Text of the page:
I’ve talked before about my interest in both hip-hop and politics. The intersection of these two disparate areas might seem small, but even if that were true, there is no question that it is growing. I could point to Broadway blockbuster Hamilton as evidence, or even more recently, a visually stunning video for DJ Shadow’s latest release Nobody Speak. Both of these demonstrate to the mainstream what the rest of us have known for decades: rap music has always been political.
Today I was reading Battle Rap Kiev, a fascinating story of how the video was made, but also an account from a former resident of the city where the video was shot about how Ukrainians have taken a shine to it and the many political nods they have found within it. It occurred to me that what may be unique about this video is not that it gets political, but that it attempts to do it covertly. The lyrics themselves while explicit are not overtly political, but when they become the soundtrack of this video the message is unmistakable. DJ Shadow himself makes a cameo in the video and does a great job of portraying shock and disgust at the misconduct of the two main characters as they verbally (and physically) assault one another. This wink at the audience suggests that he knows full well what message he is trying to send, and it is confirmed in his comment in the video’s description: “We wanted to make a positive, life-affirming video that captures politicians at their election-year best. We got this instead.”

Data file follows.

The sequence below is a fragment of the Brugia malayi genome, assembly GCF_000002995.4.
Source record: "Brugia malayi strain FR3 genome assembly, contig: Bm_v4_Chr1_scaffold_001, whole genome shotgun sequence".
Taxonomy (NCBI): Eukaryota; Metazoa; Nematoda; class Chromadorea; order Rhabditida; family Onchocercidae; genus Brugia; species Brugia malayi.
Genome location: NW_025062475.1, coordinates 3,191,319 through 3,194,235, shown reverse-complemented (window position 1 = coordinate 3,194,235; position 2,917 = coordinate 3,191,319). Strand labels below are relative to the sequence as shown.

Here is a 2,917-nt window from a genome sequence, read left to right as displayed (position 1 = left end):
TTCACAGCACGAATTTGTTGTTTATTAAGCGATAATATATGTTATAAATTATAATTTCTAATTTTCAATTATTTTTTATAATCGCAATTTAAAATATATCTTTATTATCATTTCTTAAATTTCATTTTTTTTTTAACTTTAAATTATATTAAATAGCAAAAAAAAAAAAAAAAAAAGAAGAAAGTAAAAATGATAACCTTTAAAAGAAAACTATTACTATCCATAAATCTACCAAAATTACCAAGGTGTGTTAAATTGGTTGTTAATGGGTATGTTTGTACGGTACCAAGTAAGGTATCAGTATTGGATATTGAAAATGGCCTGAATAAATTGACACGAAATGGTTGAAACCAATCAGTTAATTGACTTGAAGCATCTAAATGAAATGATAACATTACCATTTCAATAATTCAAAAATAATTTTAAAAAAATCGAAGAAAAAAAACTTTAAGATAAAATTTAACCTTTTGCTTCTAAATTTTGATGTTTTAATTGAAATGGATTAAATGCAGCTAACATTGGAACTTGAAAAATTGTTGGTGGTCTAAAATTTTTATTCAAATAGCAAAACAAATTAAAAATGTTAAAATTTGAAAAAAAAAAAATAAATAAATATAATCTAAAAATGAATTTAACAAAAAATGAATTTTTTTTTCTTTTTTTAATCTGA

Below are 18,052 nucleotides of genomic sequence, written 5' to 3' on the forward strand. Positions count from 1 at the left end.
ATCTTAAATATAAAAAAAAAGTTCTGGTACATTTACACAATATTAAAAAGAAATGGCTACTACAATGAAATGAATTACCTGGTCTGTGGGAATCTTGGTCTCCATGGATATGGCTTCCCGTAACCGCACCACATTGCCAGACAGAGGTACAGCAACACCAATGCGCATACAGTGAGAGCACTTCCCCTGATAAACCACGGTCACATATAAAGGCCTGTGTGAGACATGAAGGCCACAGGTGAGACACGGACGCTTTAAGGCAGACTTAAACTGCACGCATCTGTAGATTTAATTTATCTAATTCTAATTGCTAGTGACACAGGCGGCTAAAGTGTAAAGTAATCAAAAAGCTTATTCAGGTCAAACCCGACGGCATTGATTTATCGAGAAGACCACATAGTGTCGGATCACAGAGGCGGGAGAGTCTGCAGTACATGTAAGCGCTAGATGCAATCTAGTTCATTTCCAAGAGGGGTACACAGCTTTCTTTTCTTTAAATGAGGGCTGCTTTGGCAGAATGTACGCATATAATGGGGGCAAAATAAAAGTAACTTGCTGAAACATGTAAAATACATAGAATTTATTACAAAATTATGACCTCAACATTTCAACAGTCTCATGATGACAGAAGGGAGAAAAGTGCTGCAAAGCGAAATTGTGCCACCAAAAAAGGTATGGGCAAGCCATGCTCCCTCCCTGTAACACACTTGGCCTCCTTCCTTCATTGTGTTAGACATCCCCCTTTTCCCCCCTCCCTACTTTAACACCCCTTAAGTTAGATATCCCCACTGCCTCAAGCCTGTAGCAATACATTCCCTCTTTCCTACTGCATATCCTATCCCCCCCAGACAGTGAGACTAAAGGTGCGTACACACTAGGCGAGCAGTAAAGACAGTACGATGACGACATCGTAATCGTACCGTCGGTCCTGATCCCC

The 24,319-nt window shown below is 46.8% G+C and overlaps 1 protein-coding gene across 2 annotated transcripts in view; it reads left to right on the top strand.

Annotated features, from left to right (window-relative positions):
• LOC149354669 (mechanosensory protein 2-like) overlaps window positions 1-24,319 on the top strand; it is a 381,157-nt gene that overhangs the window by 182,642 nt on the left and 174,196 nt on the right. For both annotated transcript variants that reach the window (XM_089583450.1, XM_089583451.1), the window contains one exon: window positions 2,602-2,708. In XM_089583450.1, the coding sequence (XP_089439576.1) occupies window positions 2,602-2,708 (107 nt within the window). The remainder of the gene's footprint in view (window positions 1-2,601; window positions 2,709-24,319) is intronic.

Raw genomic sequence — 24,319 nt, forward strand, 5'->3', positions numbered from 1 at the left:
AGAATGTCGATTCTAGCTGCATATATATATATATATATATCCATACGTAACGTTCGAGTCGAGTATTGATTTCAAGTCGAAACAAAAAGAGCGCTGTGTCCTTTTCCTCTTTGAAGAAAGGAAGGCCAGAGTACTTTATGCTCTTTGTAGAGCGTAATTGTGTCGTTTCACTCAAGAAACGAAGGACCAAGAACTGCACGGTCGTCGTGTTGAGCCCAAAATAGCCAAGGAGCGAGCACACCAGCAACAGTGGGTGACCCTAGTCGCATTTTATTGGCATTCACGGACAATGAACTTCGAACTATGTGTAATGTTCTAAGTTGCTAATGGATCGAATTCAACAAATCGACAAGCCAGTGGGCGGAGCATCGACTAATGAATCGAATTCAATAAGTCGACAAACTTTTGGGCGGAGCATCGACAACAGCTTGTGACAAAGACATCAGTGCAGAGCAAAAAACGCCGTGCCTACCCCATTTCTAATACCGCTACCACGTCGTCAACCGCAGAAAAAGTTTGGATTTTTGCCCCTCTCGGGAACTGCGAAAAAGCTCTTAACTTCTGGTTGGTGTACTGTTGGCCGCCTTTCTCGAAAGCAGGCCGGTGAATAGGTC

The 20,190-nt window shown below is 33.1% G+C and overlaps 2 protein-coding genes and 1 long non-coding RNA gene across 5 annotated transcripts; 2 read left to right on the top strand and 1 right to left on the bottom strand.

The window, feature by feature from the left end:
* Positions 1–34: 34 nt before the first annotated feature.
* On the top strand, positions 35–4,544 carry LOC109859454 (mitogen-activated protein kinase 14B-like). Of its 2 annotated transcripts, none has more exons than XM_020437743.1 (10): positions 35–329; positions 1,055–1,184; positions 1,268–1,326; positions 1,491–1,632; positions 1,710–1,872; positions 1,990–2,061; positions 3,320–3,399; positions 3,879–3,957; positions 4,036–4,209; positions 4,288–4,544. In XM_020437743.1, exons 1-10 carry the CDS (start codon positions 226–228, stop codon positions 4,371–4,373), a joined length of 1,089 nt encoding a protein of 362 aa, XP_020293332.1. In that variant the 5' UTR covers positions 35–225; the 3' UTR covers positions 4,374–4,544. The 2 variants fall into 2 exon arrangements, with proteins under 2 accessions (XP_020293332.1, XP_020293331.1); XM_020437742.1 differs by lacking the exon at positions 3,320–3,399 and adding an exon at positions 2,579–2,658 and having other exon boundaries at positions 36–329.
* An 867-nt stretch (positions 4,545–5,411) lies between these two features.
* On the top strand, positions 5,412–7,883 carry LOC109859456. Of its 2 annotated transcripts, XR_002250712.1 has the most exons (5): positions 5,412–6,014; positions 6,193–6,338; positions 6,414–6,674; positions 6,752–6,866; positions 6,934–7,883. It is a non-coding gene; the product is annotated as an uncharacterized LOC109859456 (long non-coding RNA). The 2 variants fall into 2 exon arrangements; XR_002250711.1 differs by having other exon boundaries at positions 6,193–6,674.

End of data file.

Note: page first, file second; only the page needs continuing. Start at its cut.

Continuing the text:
One could argue that Grandmaster Flash and the Furious Five laid the groundwork with The Message, but then old-school artists like Public Enemy, Tupac, and more recently Macklemore, have been jamming politics into the ears of their listeners for 30 years. This video does not follow the same footsteps, but what it does it does well. It is certainly compelling to watch and makes one question if it depicts the future of diplomacy or is it simply a cautionary tale demanding that we as humans do better?